The United States’ national infant acne vaccine program is getting some new attention.

The CDC announced on Thursday that the first vaccine candidate has been approved by the Food and Drug Administration, which will send it to patients for testing in April.

The vaccine has been in the works for years, and the Centers for Disease Control and Prevention (CDC) said that the approval means that the drug can now be given to millions of people without causing adverse reactions.

The FDA has previously approved two other drugs to treat infant acne, but neither has been tested on humans.

“We’ve had a long and successful path to approval of an immunotherapy that works in our infants and children,” CDC Director Dr. Tom Frieden said in a statement.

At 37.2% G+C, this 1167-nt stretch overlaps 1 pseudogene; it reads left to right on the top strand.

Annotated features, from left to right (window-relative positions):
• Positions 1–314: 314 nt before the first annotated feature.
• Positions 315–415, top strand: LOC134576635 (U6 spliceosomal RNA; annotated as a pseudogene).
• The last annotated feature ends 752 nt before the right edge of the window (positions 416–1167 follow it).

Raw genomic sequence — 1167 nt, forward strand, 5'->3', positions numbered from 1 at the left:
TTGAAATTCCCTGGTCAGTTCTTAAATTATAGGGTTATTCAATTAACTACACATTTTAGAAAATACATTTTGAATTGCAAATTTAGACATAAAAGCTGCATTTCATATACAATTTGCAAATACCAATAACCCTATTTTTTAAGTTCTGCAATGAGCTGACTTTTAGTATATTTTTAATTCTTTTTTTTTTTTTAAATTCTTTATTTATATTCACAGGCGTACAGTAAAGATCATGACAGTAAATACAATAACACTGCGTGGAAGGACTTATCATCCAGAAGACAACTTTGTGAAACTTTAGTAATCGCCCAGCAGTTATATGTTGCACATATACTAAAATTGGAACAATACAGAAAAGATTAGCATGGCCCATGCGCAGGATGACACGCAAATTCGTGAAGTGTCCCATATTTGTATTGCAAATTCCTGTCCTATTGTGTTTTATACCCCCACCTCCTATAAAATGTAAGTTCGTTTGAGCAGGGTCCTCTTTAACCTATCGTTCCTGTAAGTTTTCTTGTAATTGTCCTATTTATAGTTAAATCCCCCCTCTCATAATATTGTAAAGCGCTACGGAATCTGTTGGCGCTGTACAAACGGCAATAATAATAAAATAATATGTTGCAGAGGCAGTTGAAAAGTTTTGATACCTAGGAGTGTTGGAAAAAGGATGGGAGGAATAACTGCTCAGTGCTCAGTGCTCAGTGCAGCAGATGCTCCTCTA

“We’re excited to be able to begin the new phase of the vaccine’s development.”

The vaccine, called Pembrolizumab, targets a protein called CD31, which can cause the growth of new acne lesions in infants and toddlers.

The disease is the leading cause of blindness in children.

The drug targets the protein so that it binds to it and blocks its activity.

Pembolizumabs currently work in animals but can only be administered to humans because of a lack of a vaccine.

The CDC also said that its Pembralizumacin vaccine candidate is currently being evaluated by researchers in Japan and the United Kingdom, and it will be sent to a large clinical trial in the coming months.

The study is aimed at testing whether the vaccine could reduce the risk of death or serious complications.

Pembrolitzumab is being developed by Pfizer, one of the world’s largest drugmakers.

Its drug was approved in June and the company said it will receive more money from the government than any other drug.